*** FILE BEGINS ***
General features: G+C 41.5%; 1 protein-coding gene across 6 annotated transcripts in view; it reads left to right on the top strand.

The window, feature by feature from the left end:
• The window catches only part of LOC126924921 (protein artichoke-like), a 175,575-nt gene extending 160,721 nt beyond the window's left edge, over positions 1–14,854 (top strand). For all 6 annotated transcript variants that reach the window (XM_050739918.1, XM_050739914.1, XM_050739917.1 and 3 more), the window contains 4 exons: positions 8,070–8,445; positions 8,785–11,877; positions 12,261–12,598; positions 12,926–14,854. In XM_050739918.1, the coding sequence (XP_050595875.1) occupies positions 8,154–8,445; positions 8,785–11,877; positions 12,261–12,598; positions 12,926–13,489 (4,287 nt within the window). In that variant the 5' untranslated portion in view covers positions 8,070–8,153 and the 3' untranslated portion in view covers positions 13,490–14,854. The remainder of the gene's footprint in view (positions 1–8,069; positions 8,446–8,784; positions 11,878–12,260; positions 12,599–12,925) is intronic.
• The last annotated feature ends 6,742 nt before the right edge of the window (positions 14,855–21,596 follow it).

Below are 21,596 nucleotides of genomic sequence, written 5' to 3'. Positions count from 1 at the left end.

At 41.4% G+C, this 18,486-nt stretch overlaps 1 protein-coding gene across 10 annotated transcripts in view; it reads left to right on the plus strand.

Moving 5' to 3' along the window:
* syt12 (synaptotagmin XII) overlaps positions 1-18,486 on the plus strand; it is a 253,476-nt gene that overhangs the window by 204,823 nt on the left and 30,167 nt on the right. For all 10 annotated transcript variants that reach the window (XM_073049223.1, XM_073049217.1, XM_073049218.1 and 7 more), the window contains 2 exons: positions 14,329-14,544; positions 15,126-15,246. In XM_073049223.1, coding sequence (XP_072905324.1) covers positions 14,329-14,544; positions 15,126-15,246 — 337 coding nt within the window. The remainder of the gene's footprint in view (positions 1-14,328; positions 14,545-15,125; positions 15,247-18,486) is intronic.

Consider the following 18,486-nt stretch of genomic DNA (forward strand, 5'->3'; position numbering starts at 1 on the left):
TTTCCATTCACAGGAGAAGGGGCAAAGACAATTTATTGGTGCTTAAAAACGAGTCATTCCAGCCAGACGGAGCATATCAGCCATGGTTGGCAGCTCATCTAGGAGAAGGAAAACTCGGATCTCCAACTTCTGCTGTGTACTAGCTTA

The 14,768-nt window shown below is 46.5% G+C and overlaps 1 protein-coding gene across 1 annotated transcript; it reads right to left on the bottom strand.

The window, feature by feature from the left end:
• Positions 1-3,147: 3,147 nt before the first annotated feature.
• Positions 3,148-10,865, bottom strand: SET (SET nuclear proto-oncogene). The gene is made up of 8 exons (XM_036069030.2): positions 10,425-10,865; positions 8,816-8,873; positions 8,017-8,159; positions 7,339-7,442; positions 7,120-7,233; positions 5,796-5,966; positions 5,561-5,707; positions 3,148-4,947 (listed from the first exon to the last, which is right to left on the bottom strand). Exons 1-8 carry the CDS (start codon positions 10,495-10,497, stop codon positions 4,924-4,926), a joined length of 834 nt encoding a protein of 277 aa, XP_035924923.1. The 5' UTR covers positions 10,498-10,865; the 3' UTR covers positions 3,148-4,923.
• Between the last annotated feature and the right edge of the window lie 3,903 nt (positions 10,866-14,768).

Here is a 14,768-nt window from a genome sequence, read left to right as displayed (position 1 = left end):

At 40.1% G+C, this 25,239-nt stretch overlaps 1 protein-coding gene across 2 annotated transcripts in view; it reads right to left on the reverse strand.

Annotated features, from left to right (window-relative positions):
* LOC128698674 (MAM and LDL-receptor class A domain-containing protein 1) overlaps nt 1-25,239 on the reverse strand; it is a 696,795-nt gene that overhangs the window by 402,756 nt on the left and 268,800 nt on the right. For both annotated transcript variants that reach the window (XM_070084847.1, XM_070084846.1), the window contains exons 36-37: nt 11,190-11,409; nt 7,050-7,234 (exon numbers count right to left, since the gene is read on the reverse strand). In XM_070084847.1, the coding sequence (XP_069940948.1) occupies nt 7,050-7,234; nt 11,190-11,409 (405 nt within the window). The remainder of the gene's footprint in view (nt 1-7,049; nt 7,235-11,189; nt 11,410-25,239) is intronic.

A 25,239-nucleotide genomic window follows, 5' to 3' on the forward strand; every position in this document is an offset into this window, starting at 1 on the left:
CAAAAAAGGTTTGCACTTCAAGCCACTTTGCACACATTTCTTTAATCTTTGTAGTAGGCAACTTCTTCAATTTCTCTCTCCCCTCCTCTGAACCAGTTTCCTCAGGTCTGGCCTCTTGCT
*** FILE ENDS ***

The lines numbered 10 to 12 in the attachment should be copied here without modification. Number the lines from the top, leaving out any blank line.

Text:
TTTCCATTCACAGGAGAAGGGGCAAAGACAATTTATTGGTGCTTAAAAACGAGTCATTCCAGCCAGACGGAGCATATCAGCCATGGTTGGCAGCTCATCTAGGAGAAGGAAAACTCGGATCTCCAACTTCTGCTGTGTACTAGCTTA

The 14,768-nt window shown below is 46.5% G+C and overlaps 1 protein-coding gene across 1 annotated transcript; it reads right to left on the bottom strand.

The window, feature by feature from the left end: